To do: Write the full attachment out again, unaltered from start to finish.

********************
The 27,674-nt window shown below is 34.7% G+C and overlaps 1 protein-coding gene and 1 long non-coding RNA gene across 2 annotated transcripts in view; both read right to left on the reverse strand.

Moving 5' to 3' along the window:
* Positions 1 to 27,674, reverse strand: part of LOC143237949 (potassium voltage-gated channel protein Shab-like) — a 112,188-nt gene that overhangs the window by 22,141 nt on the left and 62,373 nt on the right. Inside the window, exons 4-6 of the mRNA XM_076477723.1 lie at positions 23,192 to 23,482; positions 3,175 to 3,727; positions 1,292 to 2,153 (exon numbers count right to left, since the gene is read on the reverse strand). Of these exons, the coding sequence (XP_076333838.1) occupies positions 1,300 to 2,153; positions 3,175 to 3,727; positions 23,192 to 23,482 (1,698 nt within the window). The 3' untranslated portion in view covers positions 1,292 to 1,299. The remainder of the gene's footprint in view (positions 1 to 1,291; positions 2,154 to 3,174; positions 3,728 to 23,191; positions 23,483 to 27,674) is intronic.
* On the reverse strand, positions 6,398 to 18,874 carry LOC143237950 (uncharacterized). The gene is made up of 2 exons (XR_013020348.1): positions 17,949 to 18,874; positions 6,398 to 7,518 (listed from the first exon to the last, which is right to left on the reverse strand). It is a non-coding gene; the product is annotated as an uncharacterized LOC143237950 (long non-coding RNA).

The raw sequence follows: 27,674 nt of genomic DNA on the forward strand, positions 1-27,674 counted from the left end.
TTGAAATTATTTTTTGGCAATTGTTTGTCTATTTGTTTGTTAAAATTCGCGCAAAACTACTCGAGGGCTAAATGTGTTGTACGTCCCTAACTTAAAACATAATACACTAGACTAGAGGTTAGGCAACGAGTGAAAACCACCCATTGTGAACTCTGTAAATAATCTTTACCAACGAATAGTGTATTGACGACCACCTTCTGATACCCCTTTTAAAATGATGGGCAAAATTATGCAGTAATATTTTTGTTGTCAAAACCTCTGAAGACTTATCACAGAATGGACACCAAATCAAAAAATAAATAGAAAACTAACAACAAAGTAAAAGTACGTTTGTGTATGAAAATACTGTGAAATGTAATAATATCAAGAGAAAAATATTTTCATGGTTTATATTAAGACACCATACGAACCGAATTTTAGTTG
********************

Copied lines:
The 27,674-nt window shown below is 34.7% G+C and overlaps 1 protein-coding gene and 1 long non-coding RNA gene across 2 annotated transcripts in view; both read right to left on the reverse strand.

Moving 5' to 3' along the window:
* Positions 1 to 27,674, reverse strand: part of LOC143237949 (potassium voltage-gated channel protein Shab-like) — a 112,188-nt gene that overhangs the window by 22,141 nt on the left and 62,373 nt on the right. Inside the window, exons 4-6 of the mRNA XM_076477723.1 lie at positions 23,192 to 23,482; positions 3,175 to 3,727; positions 1,292 to 2,153 (exon numbers count right to left, since the gene is read on the reverse strand). Of these exons, the coding sequence (XP_076333838.1) occupies positions 1,300 to 2,153; positions 3,175 to 3,727; positions 23,192 to 23,482 (1,698 nt within the window). The 3' untranslated portion in view covers positions 1,292 to 1,299. The remainder of the gene's footprint in view (positions 1 to 1,291; positions 2,154 to 3,174; positions 3,728 to 23,191; positions 23,483 to 27,674) is intronic.
* On the reverse strand, positions 6,398 to 18,874 carry LOC143237950 (uncharacterized). The gene is made up of 2 exons (XR_013020348.1): positions 17,949 to 18,874; positions 6,398 to 7,518 (listed from the first exon to the last, which is right to left on the reverse strand). It is a non-coding gene; the product is annotated as an uncharacterized LOC143237950 (long non-coding RNA).

The raw sequence follows: 27,674 nt of genomic DNA on the forward strand, positions 1-27,674 counted from the left end.
TTGAAATTATTTTTTGGCAATTGTTTGTCTATTTGTTTGTTAAAATTCGCGCAAAACTACTCGAGGGCTAAATGTGTTGTACGTCCCTAACTTAAAACATAATACACTAGACTAGAGGTTAGGCAACGAGTGAAAACCACCCATTGTGAACTCTGTAAATAATCTTTACCAACGAATAGTGTATTGACGACCACCTTCTGATACCCCTTTTAAAATGATGGGCAAAATTATGCAGTAATATTTTTGTTGTCAAAACCTCTGAAGACTTATCACAGAATGGACACCAAATCAAAAAATAAATAGAAAACTAACAACAAAGTAAAAGTACGTTTGTGTATGAAAATACTGTGAAATGTAATAATATCAAGAGAAAAATATTTTCATGGTTTATATTAAGACACCATACGAACCGAATTTTAGTTG